The claim that people fear public speaking more than death has been successfully debunked, but it doesn’t seem to be anyone’s idea of a fun time. The only thing that might be less fun is solving math problems in front of an audience. Both of these activities seem guaranteed to get your cortisol pumping – cortisol, the “stress hormone“, and everybody’s current favorite bad guy in the body, blamed for a host of health problems from insomnia to obesity to heart problems, even a greater risk of death. This is one of those hormones we want to have…just not have too much of.
Fortunately, mindfulness can help with that. College students who reported higher mindfulness scores not only reported less negative emotion after giving a speech and solving math problems for an audience, they also had lower levels of cortisol afterward, suggesting that mindful awareness of your emotions and surroundings might actually prevent you from feeling as stressed, and therefore protect your health.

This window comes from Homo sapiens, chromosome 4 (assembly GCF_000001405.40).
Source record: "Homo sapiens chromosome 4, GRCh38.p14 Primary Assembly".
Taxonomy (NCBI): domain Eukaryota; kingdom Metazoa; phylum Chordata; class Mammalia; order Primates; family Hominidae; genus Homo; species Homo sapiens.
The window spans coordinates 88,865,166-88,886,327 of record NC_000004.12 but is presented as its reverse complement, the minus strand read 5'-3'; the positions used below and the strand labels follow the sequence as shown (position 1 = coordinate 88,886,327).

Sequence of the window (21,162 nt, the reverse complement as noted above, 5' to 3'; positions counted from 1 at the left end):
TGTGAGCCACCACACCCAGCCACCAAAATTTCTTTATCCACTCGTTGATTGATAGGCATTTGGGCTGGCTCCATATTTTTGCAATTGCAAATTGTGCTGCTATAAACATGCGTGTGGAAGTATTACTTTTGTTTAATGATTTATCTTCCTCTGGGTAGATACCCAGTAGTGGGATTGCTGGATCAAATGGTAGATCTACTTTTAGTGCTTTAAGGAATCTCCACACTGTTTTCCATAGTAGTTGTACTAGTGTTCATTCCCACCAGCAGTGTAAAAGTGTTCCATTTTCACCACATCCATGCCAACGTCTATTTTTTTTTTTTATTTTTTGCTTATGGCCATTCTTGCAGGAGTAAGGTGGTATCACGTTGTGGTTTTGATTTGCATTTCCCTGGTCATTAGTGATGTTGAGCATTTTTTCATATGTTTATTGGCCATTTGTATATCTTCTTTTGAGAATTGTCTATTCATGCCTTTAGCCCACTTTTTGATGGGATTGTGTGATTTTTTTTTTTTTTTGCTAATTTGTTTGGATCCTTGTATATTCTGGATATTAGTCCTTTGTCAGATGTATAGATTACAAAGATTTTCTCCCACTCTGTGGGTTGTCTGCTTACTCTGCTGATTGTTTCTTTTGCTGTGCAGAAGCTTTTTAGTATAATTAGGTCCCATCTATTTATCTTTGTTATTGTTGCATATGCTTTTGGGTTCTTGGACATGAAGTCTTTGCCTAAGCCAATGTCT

This is not to say that mindfulness is a cure-all; there was a definite uptick in both negative feelings and cortisol even for the more mindful college students. But perhaps the next time I am in a stressful situation, I can comfort myself with the knowledge that my feelings, and my cortisol levels, might be so much worse if I were a less mindful person.
Brown KW, Weinstein N, & Creswell JD (2012). Trait mindfulness modulates neuroendocrine and affective responses to social evaluative threat. Psychoneuroendocrinology, 37, 2037-2041. PMID: 22626868